TSA’s Security Through Bureaucracy
Jacob Sullum at Reason’s Hit and Run blog takes note of the TSA’s inability to articulate a good reason for requiring laptops to be screened separately, regardless of their size, while allowing similarly-sized behemoth tablets to sail through inside luggage:
As usual, the most plausible explanation for the TSA’s policy comes from people outside the TSA. “Is it thicker than an inch, wider than a piece of paper, bluer than the sky?” says security expert Bruce Scheier. “Who cares? It’s all nonsense.” Robert Mann, an airline industry analyst, tells Richtel, “It’s a difference without a distinction, at least from a security standpoint.” An unnamed security expert says (in Richtel’s paraphrase) “the laptop rule is about appearances, giving people a sense that something is being done to protect them.” He calls it “security theater” (a term coined by Schneier).
While certainly security theater is a large aspect of the operation, the underlying impulse is almost certainly bureaucratic. Max Weber argued that one of the key characteristics of bureaucracies is their use of intentional, abstract, stable, exhaustive, and learnable rules, rather than case-by-case decision-making. Rules like “all laptops must be screened” or “everyone must remove their shoes” are easier to train people to apply and are more likely to be applied consistently and fairly than more complex rules that require either time-consuming measurements or the application of discretion. Presumably there is a minimum effective size for an explosive in a laptop that means that you probably couldn’t pack one in a netbook’s chassis, but a more complex and nuanced rule that is better adapted to that reality might reasonably lead to more delays (as passengers spend time arguing about the size of their laptops with TSA screeners) than a blanket rule, even if not sensible in its application to all situations.
Another similar example is the “liquid rule.” One suspects that if TSA had its druthers, no liquids at all would be allowed beyond the checkpoints, but there was sufficient lobbying from the airline industry and business travelers who don’t check bags to block a blanket ban, so we ended up with a compromise rule that makes little logical sense on the surface but again is easy to strictly apply; all the TSA screener really has to know is (a) the bottles can’t be very big, and you can usually read the numbers on them to figure out if they’re too big, and (b) they must all fit in a baggie no larger than “yay big.”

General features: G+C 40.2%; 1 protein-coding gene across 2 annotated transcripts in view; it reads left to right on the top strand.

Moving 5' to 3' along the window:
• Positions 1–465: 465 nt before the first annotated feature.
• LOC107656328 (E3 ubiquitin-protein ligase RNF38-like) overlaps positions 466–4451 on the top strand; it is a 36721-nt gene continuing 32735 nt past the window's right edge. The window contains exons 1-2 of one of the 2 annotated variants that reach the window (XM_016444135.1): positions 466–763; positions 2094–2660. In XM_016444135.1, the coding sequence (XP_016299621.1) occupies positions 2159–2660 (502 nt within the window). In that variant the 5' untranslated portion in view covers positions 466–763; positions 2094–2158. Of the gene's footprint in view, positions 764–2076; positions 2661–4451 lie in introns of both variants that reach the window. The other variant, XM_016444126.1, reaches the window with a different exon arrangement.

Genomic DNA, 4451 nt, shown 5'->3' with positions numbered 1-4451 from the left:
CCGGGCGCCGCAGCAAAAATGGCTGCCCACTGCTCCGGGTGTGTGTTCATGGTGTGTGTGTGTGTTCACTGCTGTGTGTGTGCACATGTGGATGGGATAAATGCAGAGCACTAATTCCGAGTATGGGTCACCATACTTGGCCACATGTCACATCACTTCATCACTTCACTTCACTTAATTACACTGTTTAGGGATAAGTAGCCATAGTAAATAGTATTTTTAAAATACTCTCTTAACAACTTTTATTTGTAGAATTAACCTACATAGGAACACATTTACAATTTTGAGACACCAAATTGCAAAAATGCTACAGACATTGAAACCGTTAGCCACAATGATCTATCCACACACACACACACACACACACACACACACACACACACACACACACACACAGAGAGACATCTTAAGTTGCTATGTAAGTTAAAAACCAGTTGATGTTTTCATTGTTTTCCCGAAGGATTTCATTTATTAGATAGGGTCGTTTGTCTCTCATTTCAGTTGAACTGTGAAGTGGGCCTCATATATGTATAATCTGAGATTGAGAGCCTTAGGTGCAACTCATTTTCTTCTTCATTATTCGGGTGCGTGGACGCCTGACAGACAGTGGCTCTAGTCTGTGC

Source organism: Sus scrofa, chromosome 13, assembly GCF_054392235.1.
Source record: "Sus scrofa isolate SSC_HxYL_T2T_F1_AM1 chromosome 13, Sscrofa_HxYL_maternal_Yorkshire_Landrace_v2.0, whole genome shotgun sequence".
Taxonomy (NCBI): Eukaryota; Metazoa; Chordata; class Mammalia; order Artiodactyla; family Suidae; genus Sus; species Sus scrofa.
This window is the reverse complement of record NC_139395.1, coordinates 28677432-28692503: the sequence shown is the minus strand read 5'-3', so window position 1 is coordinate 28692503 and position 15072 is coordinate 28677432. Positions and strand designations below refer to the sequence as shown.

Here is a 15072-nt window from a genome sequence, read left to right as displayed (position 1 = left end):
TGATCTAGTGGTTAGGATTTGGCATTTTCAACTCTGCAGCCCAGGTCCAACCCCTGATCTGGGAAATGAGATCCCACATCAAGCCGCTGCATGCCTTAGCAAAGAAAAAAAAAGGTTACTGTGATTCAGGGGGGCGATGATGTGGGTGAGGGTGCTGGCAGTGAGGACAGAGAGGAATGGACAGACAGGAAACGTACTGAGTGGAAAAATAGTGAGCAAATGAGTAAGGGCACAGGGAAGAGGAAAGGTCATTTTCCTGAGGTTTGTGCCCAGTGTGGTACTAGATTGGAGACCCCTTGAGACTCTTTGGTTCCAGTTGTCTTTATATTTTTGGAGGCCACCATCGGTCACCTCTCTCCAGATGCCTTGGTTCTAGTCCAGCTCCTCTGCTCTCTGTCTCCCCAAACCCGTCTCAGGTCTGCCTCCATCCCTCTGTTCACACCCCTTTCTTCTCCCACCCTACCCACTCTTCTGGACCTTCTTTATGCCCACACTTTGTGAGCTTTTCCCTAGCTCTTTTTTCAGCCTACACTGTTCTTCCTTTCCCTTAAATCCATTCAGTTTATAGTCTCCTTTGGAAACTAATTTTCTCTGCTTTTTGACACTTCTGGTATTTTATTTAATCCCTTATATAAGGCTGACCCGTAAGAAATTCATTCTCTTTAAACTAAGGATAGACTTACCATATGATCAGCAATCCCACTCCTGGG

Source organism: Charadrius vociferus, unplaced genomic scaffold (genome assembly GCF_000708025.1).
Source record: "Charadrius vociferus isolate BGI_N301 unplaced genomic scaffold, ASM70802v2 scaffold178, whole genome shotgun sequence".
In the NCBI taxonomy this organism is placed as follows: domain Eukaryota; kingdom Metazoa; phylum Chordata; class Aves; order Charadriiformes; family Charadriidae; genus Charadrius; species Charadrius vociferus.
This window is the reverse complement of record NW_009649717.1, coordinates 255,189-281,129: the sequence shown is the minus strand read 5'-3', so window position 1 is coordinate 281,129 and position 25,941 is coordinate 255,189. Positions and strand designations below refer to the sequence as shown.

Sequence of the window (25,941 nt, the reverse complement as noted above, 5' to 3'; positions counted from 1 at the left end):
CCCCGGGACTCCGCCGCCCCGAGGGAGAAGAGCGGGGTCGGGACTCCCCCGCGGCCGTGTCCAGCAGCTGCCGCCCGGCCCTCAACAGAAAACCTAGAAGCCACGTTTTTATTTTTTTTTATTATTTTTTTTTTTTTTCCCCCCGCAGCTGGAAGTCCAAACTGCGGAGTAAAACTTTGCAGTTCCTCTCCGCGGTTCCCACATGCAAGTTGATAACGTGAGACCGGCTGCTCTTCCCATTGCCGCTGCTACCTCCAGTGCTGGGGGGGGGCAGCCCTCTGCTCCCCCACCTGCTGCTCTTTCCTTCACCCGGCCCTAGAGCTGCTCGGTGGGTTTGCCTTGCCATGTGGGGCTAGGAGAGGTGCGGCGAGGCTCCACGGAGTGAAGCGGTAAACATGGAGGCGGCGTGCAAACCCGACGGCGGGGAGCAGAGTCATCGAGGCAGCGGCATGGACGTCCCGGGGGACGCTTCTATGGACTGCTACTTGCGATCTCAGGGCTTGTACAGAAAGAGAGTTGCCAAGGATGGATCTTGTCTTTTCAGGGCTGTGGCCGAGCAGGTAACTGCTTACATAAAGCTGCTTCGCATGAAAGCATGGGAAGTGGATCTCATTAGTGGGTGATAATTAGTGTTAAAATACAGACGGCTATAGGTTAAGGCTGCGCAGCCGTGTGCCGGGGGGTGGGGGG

Similarly, exempting people from aspects of screening based on factors other than a detailed background check, such as having security screeners apply the judgments based on personal appearances and the like, might seem to be desirable but would potentially lead to abuses such as racial and ethnic profiling. The experience of limiting voter registration based on literacy and understanding tests in the South, for example, demonstrated that what on the surface what might appear to be a sensible rule that allows for discretion in its application could easily lead to widespread abuse to favor some individuals while discriminating against others.
All of this is not to say that TSA’s procedures are sensible or justified; they are, by and large, a product of the “security theater” instinct identified by Schneier. But given the risk aversion of the elected and appointed officials responsible for these policies in the first place (largely the result of a political calculus divorced from reasonable economic and social cost-benefit analysis), the proliferation of silly, inflexible rules is not only to be expected, but is in fact inevitable.